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Peter Doherty is the last of the great rock 'n' roll stories - maybe even the best ever rock 'n' roll story. Since his band The Libertines rose to international fame, he has proved endlessly fascinating, the subject of numerous books, documentaries, magazine articles, front-page newspaper headlines and TV news reports. This, for the first time, is his version of his story.
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As an icon Doherty is on a par with the early Rolling Stones and Sid Vicious as a bad boy and public enemy. To his hundreds of thousands of devoted fans he is a cult hero, a modern-day rebel Rimbaud. He divides critics - for every award and accolade (Greatest Hero of Rock or No 1 on the Cool List) there is a scathing review, an objection almost to his very being. Musically, there is no doubt he has defined the past twenty years of British rock 'n' roll with his sound, words, attitude, lifestyle, aesthetic and early buccaneering use of the internet to communicate with fans directly. It is also true that too often his talents as a songwriter and performer have been over-looked amid the whirlwind of controversy and scandal that has tailed him since his first spell in prison in 2003.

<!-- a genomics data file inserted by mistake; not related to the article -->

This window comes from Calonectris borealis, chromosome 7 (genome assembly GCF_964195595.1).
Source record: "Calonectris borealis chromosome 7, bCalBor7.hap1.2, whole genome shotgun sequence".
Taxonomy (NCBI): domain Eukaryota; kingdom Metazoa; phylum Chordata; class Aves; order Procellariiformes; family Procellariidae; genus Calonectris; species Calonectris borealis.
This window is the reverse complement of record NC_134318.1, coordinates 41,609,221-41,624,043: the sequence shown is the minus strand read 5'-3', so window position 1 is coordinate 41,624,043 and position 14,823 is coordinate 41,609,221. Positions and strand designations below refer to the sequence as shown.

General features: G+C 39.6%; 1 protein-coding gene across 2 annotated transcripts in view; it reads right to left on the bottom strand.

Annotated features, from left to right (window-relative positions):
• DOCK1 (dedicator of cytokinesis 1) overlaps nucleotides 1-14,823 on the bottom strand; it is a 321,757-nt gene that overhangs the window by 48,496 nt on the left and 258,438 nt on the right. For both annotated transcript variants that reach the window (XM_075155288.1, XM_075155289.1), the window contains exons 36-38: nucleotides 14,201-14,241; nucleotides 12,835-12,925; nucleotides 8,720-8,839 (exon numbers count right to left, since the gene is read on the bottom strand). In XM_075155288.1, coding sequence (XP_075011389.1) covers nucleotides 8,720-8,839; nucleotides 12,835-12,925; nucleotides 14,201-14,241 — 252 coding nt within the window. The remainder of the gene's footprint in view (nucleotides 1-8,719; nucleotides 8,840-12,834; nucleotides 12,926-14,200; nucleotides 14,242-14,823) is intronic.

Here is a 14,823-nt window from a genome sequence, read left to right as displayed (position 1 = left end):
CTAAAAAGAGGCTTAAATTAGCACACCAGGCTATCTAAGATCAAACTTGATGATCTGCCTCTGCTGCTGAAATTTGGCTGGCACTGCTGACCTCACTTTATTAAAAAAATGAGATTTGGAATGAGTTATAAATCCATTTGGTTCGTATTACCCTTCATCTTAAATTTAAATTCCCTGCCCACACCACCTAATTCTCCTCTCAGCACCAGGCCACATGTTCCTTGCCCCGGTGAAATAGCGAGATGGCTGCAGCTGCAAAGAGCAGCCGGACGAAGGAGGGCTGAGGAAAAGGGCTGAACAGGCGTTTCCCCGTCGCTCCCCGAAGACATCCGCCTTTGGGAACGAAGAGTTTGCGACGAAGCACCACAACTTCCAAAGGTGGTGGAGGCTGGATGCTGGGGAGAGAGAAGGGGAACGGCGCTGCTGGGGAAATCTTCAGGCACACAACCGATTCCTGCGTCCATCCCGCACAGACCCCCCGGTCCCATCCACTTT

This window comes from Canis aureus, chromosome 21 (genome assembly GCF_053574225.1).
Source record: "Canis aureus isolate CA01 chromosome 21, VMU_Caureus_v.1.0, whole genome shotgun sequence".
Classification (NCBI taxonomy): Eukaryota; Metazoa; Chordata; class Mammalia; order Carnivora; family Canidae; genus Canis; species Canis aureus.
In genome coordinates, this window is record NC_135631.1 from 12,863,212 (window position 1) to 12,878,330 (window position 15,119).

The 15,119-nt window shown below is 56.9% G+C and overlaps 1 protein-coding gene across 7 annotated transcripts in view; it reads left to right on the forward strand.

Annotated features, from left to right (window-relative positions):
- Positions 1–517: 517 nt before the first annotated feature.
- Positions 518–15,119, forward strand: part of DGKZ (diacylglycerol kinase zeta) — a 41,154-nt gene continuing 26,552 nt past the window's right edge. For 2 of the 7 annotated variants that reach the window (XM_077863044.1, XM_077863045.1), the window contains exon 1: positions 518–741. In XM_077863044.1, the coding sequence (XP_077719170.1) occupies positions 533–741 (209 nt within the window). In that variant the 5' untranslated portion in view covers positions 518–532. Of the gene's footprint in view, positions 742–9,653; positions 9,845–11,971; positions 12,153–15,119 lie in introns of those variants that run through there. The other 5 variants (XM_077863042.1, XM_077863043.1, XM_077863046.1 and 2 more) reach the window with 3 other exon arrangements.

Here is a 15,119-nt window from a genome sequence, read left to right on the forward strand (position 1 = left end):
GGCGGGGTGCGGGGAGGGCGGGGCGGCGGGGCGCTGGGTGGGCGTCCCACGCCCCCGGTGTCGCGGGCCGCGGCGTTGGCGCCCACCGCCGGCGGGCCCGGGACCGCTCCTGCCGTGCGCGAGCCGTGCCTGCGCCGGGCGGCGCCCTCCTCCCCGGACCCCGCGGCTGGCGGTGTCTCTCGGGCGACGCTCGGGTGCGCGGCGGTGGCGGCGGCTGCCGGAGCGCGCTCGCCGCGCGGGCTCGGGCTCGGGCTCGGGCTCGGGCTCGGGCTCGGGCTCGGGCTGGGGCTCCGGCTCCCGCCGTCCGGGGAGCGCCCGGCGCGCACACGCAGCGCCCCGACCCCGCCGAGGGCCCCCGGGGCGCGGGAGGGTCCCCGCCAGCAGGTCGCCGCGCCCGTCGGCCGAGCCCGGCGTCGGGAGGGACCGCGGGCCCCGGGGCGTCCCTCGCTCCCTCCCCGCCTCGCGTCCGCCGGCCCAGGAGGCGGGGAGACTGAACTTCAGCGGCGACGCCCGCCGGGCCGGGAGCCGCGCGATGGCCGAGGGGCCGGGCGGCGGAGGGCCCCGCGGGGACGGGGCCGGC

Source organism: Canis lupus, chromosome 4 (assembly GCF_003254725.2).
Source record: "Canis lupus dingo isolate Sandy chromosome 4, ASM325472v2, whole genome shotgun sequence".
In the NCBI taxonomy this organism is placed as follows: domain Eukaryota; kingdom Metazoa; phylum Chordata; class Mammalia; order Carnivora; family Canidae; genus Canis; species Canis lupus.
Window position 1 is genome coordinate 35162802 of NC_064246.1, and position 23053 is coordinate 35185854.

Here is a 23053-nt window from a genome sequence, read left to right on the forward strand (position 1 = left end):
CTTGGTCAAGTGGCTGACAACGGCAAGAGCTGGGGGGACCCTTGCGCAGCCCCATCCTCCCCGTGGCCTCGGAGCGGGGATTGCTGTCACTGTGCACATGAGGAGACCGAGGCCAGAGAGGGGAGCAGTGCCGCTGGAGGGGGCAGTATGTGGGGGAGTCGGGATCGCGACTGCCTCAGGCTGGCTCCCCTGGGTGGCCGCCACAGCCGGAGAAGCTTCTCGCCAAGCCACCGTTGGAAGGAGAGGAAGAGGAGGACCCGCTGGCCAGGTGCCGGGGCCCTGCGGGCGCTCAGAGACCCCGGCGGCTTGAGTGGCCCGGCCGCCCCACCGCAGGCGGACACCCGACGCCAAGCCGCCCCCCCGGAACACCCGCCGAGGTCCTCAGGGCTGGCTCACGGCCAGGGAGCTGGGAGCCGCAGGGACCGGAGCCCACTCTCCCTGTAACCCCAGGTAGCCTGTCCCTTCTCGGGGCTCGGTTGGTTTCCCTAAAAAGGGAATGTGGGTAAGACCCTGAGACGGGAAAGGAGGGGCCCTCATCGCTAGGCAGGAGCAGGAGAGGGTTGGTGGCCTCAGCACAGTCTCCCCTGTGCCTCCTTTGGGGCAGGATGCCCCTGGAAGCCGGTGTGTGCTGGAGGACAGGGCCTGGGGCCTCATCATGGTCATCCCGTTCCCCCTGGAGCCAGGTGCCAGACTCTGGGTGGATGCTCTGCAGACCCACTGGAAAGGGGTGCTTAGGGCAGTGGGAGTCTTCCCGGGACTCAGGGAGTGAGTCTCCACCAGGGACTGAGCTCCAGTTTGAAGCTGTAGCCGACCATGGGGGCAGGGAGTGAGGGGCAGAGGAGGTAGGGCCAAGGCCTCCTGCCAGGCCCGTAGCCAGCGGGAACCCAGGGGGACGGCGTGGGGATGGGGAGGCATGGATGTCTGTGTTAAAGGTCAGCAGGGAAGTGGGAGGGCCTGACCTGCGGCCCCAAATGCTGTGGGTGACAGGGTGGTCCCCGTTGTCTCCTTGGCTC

Hard drugs, deaths, tiny gigs on the hoof, huge stadium shows, collaborations, obliterations, gangsters and groupies - Doherty has led a life of huge highs and incredible lows. It is all here: the music; the friendships; the distractions (exhibitions of blood paintings, modelling for famous fashion designers, lead roles in esoteric French films); deaths and self-destruction (he admits working as a rent boy). We are inside mansions, decadent parties, the jailhouse, the studio, in crack dens, at home (Doherty has two children) and, of course, in bed. With his trademark wit and humour, Doherty reflects on his era-defining relationship with supermodel Kate Moss and the other significant women (and men) in his life.
Doherty also talks poetry, Paris (where he spends much time), philosophy, books, politics, football (QPR), cars, managers, the music business and his key influences (from Hancock to Baudelaire). There is humour, warmth, insight, baleful reflection and a defiant sense of triumph.
There is harrowing detail and acknowledgement of the damage hard drugs have done - the endless litany of misdemeanours such as drink-driving, car theft, possession of heroin, crack and ketamine, robbery, hit-and-run and blackmail. Doherty's description of multiple stretches in jail, attempts at rehab, painful relapses, gruesome hospital emergencies, and estrangement from his family are eye-wateringly candid and free from self-pity. In a remarkable section, Doherty ruminates on his recent rapprochement with his father, a former Major in the British Army, after a decades-long wall of silence.
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